My fifth hurt happened was I was 15. I was in one of those teenage “sort of” relationships that was abusive. It consisted of unwanted touching, and physical cruelties, like being strangled from behing with a rope, or having the point of a safety pin pushed into the soft skin of my hand.

My sixth hurt happened on May 28, 1999, when I was 17 years old, and 2 weeks before my high school graduation. I was walking to a bus stop with a friend after school when I was chased, caught, and sexually abused on a busy street (with useless onlookers) by five or six guys. My eyes were closed for much of the assault. I didn’t want to face what was happening, and I was just screaming for help and trying to get away, so I don’t know the exact number of assailants I had that day. The exact number of attackers is irrelevant, however. One attempted rapist is one attempted rapist too many already.

My seventh hurt occurred when I was 20 years old, and I can’t speak of it.

My eight hurt began when I was 23. I have been stalked off and on since that point in time, by a man I thought I could trust. He sent sexually abusive messages to me, and eventually I learned he’d been accused of sexually abusive acts before, and also during the stalking.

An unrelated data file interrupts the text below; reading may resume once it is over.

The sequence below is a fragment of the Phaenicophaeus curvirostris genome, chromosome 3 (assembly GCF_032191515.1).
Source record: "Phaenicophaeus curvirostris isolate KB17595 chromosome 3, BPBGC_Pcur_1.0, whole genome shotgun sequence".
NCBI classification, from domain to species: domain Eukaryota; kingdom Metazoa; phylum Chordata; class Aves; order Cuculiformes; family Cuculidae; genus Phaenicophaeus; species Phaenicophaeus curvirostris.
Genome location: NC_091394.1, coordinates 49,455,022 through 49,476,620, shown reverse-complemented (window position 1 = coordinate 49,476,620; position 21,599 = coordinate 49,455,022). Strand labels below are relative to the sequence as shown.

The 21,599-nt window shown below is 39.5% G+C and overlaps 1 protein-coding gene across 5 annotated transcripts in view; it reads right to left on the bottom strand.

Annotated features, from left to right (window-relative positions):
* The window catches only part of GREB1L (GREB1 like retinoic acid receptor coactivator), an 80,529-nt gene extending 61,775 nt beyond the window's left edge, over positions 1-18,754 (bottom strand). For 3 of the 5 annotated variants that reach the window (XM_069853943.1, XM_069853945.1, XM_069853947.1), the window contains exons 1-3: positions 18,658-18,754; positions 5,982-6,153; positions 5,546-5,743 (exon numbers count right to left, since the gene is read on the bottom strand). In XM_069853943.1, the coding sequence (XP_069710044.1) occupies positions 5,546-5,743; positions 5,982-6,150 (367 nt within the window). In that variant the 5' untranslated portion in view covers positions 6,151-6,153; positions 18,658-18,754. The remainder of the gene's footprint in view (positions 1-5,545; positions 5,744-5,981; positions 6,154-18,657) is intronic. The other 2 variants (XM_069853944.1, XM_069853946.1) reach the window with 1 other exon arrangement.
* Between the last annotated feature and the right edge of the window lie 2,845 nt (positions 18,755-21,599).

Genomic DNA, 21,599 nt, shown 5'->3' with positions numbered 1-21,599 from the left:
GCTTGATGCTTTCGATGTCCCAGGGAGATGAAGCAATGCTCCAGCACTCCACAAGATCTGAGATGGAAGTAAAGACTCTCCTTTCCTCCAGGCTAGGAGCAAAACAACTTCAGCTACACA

My ninth hurt happened when I was 25. I was in a relationship with a man who I thought was kind and gentle. He had even protected me from previous abusers. But when I could not make love with him, he became coercive and intimidating. What little sense of safety I had was lost. And my inability to trust or feel safe with men began to rear its head again.

Those are the major things that happened to me. There were a lot of other little things, like getting my butt grabbed at junior high when I didn’t want to be touched, or getting my butt grabbed at a flea market at age 12 by a middle aged man who smirked the most disgusting smirk when I looked up to see who in the crowd was molesting me…